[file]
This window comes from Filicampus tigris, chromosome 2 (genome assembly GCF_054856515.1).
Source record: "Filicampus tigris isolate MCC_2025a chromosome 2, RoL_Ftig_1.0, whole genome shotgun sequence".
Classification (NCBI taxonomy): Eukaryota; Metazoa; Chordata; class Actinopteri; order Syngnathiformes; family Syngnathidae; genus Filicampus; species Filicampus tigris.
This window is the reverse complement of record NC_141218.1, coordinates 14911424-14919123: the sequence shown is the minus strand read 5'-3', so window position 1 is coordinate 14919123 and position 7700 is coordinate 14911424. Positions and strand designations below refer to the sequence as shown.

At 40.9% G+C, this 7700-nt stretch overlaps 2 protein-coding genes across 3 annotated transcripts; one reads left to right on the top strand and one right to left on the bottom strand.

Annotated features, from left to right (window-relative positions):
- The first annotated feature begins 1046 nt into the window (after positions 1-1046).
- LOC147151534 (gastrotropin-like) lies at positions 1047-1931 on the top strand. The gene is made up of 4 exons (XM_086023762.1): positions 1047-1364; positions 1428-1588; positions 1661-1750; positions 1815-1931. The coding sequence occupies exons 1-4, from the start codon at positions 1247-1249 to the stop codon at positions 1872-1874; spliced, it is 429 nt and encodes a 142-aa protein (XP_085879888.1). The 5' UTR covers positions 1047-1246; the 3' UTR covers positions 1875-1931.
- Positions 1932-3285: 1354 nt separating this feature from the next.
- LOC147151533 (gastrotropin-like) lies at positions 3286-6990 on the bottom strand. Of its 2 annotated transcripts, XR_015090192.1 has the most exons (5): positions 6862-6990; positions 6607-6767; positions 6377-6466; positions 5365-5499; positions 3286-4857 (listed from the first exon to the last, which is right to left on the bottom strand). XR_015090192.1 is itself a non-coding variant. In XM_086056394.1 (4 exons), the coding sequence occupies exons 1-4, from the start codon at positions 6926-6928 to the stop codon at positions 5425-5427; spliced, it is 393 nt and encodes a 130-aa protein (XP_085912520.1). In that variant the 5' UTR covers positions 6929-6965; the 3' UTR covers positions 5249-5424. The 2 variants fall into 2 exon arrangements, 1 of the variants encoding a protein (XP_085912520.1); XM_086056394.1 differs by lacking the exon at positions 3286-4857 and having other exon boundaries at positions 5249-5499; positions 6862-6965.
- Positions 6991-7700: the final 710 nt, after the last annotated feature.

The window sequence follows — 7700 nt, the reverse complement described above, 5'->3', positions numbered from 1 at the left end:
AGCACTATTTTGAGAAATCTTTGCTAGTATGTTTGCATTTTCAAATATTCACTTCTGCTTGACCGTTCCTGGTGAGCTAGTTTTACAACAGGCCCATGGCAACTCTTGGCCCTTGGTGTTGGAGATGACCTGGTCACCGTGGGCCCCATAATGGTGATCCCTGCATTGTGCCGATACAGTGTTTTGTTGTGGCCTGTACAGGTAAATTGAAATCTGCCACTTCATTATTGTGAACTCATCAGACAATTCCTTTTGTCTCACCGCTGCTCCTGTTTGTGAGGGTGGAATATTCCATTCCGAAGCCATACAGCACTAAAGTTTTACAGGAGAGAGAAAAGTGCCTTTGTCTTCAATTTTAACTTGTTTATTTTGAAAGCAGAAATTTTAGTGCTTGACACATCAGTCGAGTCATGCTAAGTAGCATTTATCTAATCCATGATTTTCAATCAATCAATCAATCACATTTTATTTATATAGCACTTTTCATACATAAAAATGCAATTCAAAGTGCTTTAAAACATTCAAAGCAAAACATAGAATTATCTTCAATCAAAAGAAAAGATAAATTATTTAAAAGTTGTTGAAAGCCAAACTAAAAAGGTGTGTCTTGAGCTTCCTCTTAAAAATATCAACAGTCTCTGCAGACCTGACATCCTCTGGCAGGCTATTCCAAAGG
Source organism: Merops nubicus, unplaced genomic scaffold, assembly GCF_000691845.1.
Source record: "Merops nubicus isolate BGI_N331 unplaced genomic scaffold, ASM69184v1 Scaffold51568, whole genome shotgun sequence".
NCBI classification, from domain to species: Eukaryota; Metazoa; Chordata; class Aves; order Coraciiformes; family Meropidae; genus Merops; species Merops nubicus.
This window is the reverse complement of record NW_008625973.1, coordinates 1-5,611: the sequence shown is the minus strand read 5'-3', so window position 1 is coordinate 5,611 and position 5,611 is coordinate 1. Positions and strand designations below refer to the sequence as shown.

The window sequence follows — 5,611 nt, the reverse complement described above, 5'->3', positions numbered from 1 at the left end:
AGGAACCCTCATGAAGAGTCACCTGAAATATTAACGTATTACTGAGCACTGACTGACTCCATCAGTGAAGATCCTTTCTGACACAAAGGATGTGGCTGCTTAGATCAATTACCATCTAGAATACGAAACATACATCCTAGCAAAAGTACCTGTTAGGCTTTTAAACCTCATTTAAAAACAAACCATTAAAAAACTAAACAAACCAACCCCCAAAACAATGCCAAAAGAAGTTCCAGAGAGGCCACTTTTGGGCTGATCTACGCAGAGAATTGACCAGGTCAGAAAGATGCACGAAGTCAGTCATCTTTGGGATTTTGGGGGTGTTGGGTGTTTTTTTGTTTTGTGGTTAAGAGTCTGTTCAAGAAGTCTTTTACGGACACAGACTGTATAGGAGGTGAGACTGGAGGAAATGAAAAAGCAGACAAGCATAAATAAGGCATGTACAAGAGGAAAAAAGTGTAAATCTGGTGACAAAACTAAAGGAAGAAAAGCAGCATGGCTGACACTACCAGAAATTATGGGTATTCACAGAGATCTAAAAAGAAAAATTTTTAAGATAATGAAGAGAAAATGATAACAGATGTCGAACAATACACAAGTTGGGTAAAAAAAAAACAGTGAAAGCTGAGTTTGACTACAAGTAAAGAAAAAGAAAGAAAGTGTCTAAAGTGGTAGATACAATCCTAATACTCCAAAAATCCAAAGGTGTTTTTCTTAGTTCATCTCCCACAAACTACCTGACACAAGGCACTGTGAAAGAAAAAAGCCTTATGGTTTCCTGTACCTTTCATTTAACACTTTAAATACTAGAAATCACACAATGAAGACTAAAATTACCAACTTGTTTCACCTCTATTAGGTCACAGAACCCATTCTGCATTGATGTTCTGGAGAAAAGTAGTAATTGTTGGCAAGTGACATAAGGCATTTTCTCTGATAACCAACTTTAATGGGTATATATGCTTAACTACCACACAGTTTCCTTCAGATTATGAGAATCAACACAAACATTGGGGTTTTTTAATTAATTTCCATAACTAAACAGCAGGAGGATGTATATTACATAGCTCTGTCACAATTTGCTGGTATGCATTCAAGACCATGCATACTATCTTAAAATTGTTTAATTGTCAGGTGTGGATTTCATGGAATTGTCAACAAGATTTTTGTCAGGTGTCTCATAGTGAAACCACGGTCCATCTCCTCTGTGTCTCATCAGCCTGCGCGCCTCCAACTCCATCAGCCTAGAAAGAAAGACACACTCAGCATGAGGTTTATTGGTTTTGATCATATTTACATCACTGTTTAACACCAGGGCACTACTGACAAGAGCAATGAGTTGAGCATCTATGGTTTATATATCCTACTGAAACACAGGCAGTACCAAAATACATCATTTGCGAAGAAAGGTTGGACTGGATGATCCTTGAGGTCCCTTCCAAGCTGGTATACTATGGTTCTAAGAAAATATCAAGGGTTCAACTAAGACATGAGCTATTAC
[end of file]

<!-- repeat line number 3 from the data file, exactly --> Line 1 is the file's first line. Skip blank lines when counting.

Classification (NCBI taxonomy): Eukaryota; Metazoa; Chordata; class Actinopteri; order Syngnathiformes; family Syngnathidae; genus Filicampus; species Filicampus tigris.